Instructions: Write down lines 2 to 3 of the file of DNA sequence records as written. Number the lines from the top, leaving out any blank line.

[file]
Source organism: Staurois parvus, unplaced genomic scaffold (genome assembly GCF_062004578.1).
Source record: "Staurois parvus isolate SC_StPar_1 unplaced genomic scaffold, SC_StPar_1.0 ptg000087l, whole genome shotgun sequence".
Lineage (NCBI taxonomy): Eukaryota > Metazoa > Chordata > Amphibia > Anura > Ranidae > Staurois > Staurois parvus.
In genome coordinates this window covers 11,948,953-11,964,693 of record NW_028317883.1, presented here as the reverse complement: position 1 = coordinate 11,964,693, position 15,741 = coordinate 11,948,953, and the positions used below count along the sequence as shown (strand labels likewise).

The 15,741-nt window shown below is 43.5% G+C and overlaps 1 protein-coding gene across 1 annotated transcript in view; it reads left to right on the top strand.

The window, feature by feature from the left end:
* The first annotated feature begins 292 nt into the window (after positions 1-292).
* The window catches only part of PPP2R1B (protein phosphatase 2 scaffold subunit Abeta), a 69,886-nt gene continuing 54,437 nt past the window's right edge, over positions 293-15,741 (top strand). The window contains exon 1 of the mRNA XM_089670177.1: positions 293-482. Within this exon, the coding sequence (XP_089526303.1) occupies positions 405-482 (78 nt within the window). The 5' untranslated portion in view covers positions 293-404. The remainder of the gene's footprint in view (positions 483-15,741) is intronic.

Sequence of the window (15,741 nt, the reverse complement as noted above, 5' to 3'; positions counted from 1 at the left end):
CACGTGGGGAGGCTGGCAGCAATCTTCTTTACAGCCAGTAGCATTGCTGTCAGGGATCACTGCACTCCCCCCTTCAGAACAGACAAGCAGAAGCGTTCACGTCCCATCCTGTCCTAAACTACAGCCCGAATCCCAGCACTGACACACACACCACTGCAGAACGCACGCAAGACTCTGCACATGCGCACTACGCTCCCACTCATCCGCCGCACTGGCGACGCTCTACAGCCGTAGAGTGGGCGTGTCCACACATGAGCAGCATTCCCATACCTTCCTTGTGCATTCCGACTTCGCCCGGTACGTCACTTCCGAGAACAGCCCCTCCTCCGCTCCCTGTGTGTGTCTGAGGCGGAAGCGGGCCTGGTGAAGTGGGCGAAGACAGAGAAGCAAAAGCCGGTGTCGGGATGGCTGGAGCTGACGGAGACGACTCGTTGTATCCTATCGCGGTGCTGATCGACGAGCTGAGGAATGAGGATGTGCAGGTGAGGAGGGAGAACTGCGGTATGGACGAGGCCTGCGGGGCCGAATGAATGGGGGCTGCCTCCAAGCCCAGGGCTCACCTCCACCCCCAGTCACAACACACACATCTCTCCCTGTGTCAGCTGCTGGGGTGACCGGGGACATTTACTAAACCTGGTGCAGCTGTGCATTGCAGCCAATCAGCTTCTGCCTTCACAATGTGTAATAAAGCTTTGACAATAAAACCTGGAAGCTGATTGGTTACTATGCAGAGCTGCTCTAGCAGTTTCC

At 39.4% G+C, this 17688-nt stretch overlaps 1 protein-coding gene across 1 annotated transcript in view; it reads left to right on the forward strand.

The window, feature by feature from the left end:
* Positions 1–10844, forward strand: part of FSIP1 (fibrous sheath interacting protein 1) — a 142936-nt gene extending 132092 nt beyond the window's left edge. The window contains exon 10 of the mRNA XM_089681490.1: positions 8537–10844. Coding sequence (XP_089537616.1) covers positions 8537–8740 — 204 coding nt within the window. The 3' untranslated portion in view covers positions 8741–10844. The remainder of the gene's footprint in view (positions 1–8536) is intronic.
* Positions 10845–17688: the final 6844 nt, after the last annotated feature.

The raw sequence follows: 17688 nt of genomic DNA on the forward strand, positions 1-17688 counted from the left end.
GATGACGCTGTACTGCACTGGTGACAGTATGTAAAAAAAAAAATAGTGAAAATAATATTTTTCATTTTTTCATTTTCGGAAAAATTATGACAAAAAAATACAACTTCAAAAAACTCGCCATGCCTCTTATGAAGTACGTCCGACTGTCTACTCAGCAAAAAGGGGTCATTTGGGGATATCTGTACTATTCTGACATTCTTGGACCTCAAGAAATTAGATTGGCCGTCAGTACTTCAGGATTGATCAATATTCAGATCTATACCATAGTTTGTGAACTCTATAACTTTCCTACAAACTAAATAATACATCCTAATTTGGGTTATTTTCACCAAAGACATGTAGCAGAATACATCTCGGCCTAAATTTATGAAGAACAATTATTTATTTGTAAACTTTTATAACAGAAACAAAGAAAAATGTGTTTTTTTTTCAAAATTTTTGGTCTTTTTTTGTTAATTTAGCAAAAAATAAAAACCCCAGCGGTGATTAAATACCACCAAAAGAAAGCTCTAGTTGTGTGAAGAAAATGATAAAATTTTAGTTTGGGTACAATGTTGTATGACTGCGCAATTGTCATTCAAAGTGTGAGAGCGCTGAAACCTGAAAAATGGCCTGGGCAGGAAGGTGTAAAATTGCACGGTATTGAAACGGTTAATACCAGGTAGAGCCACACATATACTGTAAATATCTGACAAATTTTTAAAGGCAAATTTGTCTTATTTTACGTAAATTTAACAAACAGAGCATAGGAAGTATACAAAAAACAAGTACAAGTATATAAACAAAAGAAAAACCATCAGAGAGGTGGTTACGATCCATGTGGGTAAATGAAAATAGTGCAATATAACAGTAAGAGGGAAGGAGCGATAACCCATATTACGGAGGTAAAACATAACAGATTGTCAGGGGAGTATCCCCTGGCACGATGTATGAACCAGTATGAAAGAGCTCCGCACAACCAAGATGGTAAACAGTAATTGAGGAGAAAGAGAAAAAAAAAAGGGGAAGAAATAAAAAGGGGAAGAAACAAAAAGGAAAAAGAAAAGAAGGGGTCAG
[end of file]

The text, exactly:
Source record: "Staurois parvus isolate SC_StPar_1 unplaced genomic scaffold, SC_StPar_1.0 ptg000087l, whole genome shotgun sequence".
Lineage (NCBI taxonomy): Eukaryota > Metazoa > Chordata > Amphibia > Anura > Ranidae > Staurois > Staurois parvus.